Do you guys have books in common that you'd talk about? Any examples? Or do you read different stuff?

"Yeah, different stuff."

A lot of people would say he had a great last year, Conference USA and the Southeastern Conference for example even, which is a good topic for you since you've coached in both conferences. What do you kind of say to that?

"I would say, that I've been fortunate enough to think I have the ability to have a deciding mind to be able to project with my eyes closed and see players at high school and collegiate levels because I have done it the last 20 years. And he is as talented as any of those guys. His work ethic is as good as any of those guys and telling them and when they called me from Mobile, my response to them was line them up against him. Take the best offensive lineman you have and have at it. And find out. It was the same when he went to the combine, line him up in front of him, see what he is about. Or when they had him at his individual workouts, test his wherewithal, take him through it, bring him all the way there and back and let's see how he responds. The beautiful thing is the New Orleans Saints organization did those things and they did the in-depth research to see that he was the guy that was serious about football and checked those boxes. I think there is more to playing in the SEC, of course I coached in it a very long time but I also would like to see those same guys that I coached there or recruited there in comparison, he's there with what they were and some in my humble opinion."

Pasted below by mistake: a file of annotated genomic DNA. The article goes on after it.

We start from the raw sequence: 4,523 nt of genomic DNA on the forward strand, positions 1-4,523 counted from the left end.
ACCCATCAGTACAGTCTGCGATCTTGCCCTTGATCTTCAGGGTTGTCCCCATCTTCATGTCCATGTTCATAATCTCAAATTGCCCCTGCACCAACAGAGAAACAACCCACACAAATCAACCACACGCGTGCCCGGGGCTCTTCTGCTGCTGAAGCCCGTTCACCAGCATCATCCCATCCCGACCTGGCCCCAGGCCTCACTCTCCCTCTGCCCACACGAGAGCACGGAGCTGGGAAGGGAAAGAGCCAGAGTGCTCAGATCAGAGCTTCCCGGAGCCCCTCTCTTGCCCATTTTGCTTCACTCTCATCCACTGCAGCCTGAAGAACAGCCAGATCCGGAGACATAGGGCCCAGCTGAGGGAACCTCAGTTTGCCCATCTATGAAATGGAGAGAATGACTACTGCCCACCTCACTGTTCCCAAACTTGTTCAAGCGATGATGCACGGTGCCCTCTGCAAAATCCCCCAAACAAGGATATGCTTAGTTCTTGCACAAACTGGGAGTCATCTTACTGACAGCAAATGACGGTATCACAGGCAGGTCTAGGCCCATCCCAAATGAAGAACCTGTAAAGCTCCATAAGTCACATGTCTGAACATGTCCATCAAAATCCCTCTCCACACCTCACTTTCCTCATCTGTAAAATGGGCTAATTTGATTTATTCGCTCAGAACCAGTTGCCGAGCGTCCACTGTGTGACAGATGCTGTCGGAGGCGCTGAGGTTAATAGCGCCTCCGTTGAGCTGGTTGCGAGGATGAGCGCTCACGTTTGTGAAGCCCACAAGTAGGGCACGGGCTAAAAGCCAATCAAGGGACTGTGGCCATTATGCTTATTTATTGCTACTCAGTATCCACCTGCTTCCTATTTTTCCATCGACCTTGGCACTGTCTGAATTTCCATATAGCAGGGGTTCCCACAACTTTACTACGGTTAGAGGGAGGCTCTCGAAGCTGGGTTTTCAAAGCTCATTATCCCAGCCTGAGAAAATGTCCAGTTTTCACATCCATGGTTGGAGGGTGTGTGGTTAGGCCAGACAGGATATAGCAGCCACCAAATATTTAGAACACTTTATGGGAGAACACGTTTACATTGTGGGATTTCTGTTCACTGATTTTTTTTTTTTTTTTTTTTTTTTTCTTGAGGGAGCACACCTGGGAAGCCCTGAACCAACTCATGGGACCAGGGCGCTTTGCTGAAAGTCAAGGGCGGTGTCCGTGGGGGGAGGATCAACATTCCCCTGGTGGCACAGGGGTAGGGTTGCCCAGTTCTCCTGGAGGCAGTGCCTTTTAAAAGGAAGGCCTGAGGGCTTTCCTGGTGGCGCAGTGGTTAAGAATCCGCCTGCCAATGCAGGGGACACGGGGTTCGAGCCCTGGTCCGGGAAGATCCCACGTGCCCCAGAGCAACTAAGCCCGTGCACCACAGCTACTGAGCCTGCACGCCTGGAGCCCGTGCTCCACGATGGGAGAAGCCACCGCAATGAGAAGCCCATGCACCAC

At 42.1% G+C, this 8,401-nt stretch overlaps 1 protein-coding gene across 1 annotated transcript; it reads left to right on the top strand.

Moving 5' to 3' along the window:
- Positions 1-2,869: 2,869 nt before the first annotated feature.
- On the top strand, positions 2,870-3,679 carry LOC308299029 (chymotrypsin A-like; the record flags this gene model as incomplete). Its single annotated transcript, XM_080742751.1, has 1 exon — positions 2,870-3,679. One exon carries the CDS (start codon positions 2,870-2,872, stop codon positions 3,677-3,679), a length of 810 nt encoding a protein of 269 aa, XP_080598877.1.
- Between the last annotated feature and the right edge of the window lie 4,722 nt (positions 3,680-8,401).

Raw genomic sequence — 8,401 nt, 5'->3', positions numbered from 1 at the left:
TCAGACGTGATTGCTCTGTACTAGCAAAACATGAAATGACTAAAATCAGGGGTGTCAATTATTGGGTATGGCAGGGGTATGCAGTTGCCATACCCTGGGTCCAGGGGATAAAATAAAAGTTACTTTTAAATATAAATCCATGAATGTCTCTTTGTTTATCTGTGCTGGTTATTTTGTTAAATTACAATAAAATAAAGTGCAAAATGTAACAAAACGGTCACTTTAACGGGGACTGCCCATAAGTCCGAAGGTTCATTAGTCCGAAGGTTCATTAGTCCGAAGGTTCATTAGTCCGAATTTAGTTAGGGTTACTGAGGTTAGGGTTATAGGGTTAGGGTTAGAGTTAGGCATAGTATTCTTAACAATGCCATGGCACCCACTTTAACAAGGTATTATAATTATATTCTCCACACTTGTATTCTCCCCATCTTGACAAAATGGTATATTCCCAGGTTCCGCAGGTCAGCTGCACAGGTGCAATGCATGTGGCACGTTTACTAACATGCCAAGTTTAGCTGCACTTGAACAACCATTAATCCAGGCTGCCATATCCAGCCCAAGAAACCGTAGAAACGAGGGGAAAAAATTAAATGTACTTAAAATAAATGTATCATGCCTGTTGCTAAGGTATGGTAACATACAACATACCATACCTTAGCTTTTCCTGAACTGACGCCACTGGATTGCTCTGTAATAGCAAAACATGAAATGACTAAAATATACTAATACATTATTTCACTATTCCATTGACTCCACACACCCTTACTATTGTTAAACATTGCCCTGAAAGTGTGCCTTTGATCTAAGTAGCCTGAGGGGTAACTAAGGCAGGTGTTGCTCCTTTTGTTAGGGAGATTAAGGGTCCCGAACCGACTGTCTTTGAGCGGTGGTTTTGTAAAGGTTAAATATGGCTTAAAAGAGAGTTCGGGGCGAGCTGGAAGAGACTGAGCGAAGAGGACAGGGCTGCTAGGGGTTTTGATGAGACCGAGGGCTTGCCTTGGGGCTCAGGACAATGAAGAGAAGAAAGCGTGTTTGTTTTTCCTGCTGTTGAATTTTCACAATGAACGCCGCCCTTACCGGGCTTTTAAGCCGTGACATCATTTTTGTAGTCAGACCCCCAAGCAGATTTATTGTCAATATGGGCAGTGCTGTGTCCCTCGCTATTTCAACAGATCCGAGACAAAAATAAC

Did you reach out to Ryan Nielsen? Did he reach out to you to ask about him? Who put who on each other's radar?

"Prior to talking to Ryan, I really talked to Mr. Loomis and the assistant GM (Jeff Ireland) and the coaching staff, and eventually…I didn't talk to Ryan in-depth until most recently. I never knew the Saints were in position to get him they kept that close to the vest. It was casual conversation as I would have with any other staff so I was as shocked as he was when they drafted him because they never showed their hands. They were very discreet in their preparation and their draft art. I'm not sure if I reached out. I talk to Ryan all the time so I don't know if I called him or if he called me."

Around this time of year, so many people love comparisons of players to others whether they're in the NFL now or in the past, is there any guy that he reminds you of, maybe both physically and the way he plays?

"I think the two guys most recently, Myles Garrett and Jadeveon Clowney are the guys in size and stature and yet in athleticism. He's a very explosive young man. He's 265 or whatever and ran 4.58, 4.59. He has great feet, former basketball player, an athlete. So agile, mobile. So from an athleticism standpoint, he puts me in the mind of those two guys."